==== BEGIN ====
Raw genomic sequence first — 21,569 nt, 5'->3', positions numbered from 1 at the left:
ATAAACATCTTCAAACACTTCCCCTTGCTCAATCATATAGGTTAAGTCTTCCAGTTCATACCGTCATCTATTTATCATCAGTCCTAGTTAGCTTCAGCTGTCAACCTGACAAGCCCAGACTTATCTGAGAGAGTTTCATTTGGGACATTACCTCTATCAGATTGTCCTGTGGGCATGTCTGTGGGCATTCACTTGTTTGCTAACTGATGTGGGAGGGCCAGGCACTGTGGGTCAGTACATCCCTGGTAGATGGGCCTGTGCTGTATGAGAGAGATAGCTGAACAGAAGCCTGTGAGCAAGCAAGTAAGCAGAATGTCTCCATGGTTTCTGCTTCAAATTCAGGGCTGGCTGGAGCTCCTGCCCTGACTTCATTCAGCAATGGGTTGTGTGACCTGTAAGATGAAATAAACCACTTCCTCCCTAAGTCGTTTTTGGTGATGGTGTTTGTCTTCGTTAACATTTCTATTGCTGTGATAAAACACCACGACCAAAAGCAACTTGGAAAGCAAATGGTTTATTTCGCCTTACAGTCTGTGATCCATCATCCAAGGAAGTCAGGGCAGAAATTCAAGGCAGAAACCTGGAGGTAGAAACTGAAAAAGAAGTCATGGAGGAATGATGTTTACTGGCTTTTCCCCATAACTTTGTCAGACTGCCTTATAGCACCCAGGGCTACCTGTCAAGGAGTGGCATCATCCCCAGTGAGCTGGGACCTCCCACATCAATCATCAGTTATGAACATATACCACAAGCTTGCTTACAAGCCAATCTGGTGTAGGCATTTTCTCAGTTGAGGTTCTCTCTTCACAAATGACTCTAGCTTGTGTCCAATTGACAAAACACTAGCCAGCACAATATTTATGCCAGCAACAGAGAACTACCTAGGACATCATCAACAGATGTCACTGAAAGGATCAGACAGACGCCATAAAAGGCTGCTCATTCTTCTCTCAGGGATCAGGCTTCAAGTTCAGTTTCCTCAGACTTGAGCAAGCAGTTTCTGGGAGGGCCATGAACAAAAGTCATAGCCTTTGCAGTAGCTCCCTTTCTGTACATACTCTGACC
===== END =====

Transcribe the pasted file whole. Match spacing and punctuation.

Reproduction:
Raw genomic sequence first — 21,569 nt, 5'->3', positions numbered from 1 at the left:
ATAAACATCTTCAAACACTTCCCCTTGCTCAATCATATAGGTTAAGTCTTCCAGTTCATACCGTCATCTATTTATCATCAGTCCTAGTTAGCTTCAGCTGTCAACCTGACAAGCCCAGACTTATCTGAGAGAGTTTCATTTGGGACATTACCTCTATCAGATTGTCCTGTGGGCATGTCTGTGGGCATTCACTTGTTTGCTAACTGATGTGGGAGGGCCAGGCACTGTGGGTCAGTACATCCCTGGTAGATGGGCCTGTGCTGTATGAGAGAGATAGCTGAACAGAAGCCTGTGAGCAAGCAAGTAAGCAGAATGTCTCCATGGTTTCTGCTTCAAATTCAGGGCTGGCTGGAGCTCCTGCCCTGACTTCATTCAGCAATGGGTTGTGTGACCTGTAAGATGAAATAAACCACTTCCTCCCTAAGTCGTTTTTGGTGATGGTGTTTGTCTTCGTTAACATTTCTATTGCTGTGATAAAACACCACGACCAAAAGCAACTTGGAAAGCAAATGGTTTATTTCGCCTTACAGTCTGTGATCCATCATCCAAGGAAGTCAGGGCAGAAATTCAAGGCAGAAACCTGGAGGTAGAAACTGAAAAAGAAGTCATGGAGGAATGATGTTTACTGGCTTTTCCCCATAACTTTGTCAGACTGCCTTATAGCACCCAGGGCTACCTGTCAAGGAGTGGCATCATCCCCAGTGAGCTGGGACCTCCCACATCAATCATCAGTTATGAACATATACCACAAGCTTGCTTACAAGCCAATCTGGTGTAGGCATTTTCTCAGTTGAGGTTCTCTCTTCACAAATGACTCTAGCTTGTGTCCAATTGACAAAACACTAGCCAGCACAATATTTATGCCAGCAACAGAGAACTACCTAGGACATCATCAACAGATGTCACTGAAAGGATCAGACAGACGCCATAAAAGGCTGCTCATTCTTCTCTCAGGGATCAGGCTTCAAGTTCAGTTTCCTCAGACTTGAGCAAGCAGTTTCTGGGAGGGCCATGAACAAAAGTCATAGCCTTTGCAGTAGCTCCCTTTCTGTACATACTCTGACC